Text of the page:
Medstartr, a just-launched healthcare startup, is on a mission to help other healthcare innovators find undiluted funding and idea validation. In the process, it’s also empowering healthcare consumers to help bring the products they want to market.
Driven by the JOBS Act and by the popular crowdfunding site Kickstarter’s shunning of healthcare products, healthtech entrepreneur Alex Fair and his team have just launched the beta version of a healthcare-specific crowdfunding platform called Medstartr. Currently there are nine ventures on the site looking to round up financial support from doctors, patients and other healthcare stakeholders.
Medstartr says it’s intended for U.S. Food and Drug Administration-approved devices, clinical-stage drugs, new physician practices, academic transfers and research, but in the face of the e-patient and digital health movements, consumer health apps seem most likely to benefit.
Dr. Jen Dyer, a pediatric endocrinologist-turned-entrepreneur in Columbus, Ohio, is using the site to gain support for a clinical trial for the EndoGoddess app, a self-entry glucose journal she’s creating with Duet Health that enables people with diabetes to earn rewards for keeping track of their blood sugar levels. In order for doctors to prescribe the app and insurance companies to reimburse it, Dyer says on her Medstartr page, a clinical trial would need to prove that it made people with diabetes healthier.
After being denied by Kickstarter because her product is healthcare-related, she turned to Medstartr with hopes of raising $25,000 — the most out of any of the companies currently on Medstartr.
“Kickstarter is a platform just for consumers, but this for the first time gives patients an equally important say, dollar-wise, as everybody else in the healthcare system,” she said. “I think it’s very empowering for patients to have an equal vote in what they’d like to see, and Medstartr really allows that for the first time in the ecosystem,” she said.
The process works like this: participants set a funding goal, making a short video and spell out their story on a profile page, where visitors can pledge money in return for gifts, deals, rewards or early access to products. No money is actually exchanged until the goal is met, at which point Medstartr takes a portion of the funding.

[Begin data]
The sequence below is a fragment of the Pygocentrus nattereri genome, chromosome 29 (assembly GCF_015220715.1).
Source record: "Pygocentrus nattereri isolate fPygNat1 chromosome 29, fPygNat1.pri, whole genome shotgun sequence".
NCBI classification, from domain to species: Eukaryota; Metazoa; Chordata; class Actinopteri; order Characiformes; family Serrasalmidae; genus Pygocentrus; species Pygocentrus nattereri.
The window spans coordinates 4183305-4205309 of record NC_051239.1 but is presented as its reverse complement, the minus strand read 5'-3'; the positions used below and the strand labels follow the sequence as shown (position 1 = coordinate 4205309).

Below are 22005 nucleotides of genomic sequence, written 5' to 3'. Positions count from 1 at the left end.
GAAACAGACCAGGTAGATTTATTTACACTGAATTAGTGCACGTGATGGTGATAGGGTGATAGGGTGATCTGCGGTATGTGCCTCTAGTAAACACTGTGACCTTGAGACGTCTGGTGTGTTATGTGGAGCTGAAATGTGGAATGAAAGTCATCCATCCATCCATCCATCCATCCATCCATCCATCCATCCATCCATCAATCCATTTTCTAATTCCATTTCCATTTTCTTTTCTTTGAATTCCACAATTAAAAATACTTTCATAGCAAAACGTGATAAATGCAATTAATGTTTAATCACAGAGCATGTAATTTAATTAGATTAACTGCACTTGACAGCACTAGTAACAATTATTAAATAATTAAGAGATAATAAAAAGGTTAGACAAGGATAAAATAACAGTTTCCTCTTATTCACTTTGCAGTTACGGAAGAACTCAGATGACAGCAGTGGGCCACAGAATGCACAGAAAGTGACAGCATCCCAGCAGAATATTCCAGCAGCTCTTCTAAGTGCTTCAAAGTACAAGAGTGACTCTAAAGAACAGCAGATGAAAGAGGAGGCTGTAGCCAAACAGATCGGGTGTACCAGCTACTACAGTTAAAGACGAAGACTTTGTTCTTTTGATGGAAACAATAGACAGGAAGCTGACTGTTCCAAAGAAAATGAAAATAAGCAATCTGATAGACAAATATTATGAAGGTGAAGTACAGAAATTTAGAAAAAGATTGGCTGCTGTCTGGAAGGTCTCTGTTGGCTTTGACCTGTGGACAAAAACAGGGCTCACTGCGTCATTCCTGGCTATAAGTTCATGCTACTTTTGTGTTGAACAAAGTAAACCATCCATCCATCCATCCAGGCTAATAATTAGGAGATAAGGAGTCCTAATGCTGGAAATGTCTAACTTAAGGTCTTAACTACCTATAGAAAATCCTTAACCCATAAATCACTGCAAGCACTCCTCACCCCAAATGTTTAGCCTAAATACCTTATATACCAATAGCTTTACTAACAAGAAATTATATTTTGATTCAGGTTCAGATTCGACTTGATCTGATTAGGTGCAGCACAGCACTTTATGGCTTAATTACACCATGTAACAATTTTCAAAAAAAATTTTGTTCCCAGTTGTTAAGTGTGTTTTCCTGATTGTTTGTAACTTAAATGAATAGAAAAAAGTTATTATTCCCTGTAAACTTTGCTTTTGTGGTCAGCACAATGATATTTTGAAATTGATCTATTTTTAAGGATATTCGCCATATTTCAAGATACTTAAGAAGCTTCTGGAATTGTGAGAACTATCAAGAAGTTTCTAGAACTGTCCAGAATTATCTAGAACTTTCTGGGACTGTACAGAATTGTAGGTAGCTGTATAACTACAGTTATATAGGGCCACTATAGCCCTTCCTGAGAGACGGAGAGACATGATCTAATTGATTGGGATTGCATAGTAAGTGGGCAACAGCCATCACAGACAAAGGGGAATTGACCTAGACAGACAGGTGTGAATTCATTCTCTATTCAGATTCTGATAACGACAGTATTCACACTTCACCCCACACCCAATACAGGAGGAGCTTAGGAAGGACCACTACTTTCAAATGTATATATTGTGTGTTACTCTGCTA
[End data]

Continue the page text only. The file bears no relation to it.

In lieu of equity, funders get gifts, incentive deals, rewards and early access to products in return for their contributions, all in lieu of equity. For example, a patient who donates $2 to EndoGoddess gets access to the new version of the app as soon as it’s available, or an endocrinologist who contributes $500 or more becomes part of the clinical trial.
Dyer said she thinks her donations so far have come mostly from diabetes advocates and patients who want to use the app.
“What will benefit the most from this type of platform will be consumer-based healthcare products,” she said. “Something that’s hard to understand and doesn’t have as much of a direct impact on people’s lives wouldn’t lend itself as well to crowdfunding.”
LUMOback is a prime example of that. The sensor and app system that helps consumers maintain good posture has already received more than $139,000 in pledges on Kickstarter (somehow it’s categorized not as a healthcare product but as a product design project). Avado, a patient relationship management system referred to as “the GPS for healthcare,” has raised the most so far on Medstartr, with more than $2,200 pledged.
Medstartr is just the beginning. Sites like Petridish.org, a crowdfunding platform for scientific research, and the less-specific research crowdfunding site innovacracy.org, are popping up. And health-focused CareSeed Crowdfunding and Health Tech Hatch, which appear to be more similar to Medstartr, are both expected to launch in the near future.
We’ll be watching closely as these companies launch and as the U.S. Securities and Exchange Commission drafts crowdfunding regulations over the next several months.